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ALS Reversals – What are they?

April 2017

Members of the group received an overview of ALS reversals at a recent meeting, further details can be seen below:

ALS Reversals


Richard Bedlack

  Richard Bedlack

Rick Bedlack, a neurologist at Duke University in Durham North Carolina, first encountered an ALS reversal in 2011, while leading an ALSUntangled review of Dean Kraft, an energy healer. On Kraft’s website was a video about a lady, who was reported to have been diagnosed with ALS and progressed to where she had lost nearly all movement and was near death. After two years of Kraft’s treatments, she was reported to have recovered most or all her motor function to where she could walk and use her arms normally. Rick was sceptical but nevertheless investigated. Her medical records suggested that her ALS diagnosis was correct and since then, Rick has found 22 additional ALS reversals and has started to focus further research into the area.

There is a precedent for his work: a study of people who are infected with the HIV virus but never get sick showed that many of them have the same genetic abnormality, which causes their resistance and helped researchers create a new drug that works for everyone with HIV. Rick hypothesised that there were 3 possible explanations for ALS reversals:

  1. They did not have ALS in the first place, but rather an ALS-mimic
  2. A genetic factor that made them “resistant” to the disease (like the resistant HIV patients)
  3. Positive effects from a new treatment these people started or from removing some toxic environmental trigger.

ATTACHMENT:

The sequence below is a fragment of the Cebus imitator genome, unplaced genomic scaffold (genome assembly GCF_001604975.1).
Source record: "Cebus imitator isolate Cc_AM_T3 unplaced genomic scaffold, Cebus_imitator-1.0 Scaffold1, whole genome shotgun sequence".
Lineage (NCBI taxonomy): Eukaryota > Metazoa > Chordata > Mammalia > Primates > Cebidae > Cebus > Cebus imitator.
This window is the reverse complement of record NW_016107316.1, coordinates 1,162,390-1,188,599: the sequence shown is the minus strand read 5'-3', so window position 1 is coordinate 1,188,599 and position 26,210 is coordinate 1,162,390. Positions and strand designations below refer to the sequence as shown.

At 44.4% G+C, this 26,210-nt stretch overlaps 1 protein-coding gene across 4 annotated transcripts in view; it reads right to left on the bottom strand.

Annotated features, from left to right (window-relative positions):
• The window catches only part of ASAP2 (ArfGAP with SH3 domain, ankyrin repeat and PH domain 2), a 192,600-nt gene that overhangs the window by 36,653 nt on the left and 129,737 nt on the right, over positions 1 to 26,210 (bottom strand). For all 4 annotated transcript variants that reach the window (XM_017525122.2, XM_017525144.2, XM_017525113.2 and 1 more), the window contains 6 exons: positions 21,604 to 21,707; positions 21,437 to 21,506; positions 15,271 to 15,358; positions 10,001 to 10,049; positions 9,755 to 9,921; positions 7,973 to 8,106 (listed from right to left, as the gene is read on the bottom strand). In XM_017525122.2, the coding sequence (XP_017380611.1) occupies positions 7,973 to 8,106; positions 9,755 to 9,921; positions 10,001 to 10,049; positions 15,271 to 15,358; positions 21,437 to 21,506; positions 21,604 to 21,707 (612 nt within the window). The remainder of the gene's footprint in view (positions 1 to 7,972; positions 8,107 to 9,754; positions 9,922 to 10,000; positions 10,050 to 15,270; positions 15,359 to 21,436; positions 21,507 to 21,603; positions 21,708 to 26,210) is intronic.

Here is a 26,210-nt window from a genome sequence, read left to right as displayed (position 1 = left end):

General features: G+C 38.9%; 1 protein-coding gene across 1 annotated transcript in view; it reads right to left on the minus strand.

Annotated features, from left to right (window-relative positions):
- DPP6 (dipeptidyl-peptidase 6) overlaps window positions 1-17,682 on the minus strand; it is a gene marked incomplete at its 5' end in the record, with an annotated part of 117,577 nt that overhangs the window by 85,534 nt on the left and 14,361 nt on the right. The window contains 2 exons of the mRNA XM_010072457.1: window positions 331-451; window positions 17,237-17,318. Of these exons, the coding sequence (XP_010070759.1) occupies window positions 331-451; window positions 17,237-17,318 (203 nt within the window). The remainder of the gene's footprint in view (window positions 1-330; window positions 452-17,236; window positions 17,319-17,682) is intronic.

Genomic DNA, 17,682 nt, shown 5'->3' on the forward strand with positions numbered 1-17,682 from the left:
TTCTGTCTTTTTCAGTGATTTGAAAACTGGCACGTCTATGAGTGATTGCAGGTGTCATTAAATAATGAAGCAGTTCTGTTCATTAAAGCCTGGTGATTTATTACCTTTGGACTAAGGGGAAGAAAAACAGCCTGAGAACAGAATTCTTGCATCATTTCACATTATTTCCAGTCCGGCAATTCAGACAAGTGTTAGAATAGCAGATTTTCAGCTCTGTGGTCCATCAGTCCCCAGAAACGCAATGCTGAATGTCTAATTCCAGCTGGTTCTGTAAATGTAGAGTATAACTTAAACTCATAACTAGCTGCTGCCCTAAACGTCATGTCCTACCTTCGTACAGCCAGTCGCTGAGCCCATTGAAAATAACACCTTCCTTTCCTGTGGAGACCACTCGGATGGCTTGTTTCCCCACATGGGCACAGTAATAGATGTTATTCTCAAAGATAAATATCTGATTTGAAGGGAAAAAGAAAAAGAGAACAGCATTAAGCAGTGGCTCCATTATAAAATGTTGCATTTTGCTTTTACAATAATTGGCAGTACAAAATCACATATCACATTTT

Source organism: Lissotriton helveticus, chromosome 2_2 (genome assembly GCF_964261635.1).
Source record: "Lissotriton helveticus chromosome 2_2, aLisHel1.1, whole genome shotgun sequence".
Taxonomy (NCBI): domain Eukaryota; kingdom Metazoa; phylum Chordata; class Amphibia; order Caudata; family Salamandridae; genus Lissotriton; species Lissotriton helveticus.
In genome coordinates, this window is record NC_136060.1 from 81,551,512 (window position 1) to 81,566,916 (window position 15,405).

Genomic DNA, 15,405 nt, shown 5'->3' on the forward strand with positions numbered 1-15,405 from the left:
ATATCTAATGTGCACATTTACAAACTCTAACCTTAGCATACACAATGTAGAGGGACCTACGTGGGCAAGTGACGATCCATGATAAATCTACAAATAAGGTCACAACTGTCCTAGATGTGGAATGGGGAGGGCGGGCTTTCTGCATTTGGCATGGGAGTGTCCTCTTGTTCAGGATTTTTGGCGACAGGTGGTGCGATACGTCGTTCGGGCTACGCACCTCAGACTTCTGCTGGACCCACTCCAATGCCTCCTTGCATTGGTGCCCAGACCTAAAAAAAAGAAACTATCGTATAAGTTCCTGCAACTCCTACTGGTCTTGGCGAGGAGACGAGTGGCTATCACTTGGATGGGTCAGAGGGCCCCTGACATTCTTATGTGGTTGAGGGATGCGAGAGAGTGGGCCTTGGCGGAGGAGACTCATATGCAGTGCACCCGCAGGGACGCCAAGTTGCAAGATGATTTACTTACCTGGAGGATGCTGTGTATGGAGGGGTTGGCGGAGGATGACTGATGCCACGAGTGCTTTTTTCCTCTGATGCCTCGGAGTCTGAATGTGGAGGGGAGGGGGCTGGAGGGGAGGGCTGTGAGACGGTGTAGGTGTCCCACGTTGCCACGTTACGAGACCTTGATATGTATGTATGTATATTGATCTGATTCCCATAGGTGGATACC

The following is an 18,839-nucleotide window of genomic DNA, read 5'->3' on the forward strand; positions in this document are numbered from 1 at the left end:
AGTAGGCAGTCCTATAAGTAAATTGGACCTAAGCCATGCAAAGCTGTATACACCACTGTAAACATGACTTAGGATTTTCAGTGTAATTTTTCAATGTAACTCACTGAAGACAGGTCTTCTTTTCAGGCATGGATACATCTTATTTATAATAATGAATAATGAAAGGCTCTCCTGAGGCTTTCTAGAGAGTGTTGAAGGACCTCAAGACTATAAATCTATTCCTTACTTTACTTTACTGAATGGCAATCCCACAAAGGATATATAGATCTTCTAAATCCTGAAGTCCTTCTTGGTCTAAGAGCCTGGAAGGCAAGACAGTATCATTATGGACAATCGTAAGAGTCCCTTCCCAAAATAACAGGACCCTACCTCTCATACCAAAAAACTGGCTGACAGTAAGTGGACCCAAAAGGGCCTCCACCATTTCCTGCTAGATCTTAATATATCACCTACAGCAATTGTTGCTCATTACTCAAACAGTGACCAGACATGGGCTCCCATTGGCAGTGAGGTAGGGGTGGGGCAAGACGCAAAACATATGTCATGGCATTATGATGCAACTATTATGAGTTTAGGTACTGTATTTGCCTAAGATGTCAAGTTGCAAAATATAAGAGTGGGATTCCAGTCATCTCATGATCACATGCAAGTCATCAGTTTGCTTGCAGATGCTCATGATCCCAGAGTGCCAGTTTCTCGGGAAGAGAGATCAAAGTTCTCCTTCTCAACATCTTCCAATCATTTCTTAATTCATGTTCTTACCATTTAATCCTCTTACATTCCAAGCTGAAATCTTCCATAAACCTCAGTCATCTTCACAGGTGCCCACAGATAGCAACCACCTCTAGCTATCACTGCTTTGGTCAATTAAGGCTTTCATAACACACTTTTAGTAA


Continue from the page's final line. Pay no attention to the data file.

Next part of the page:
Rick has designed two new programs called Replication of ALS Reversals (ROAR) and Study of ALS Reversals (StAR) to help work through these hypotheses and received start-up funding for these from the Larry Vance Hughes ALS Foundation.

In the ROAR program, he is testing the exact same treatments that people with reversals tried in a larger number of patients. In the StAR program, he will be looking for ALS mimics in people with reversals, and will be comparing their genes to people whose ALS does not reverse.

So far Rick has found that ALS plateaus in disease progression and small brief reversals are not uncommon. On the other hand, large reversals lasting a long time are rare; using a US database of ALS patients, Rick found that less than 1% of 1000 ALS patients had an ALS Functional Rating Scale-Revised (ALSFRS-R) improvement of at least four points lasting at least a year. Identifying ALS reversal in patients is key for enrolling more patients into Rick studies which are of vital importance to trying to identify a common ALS resistance factor.

People can find out more at www.alsreversals.org

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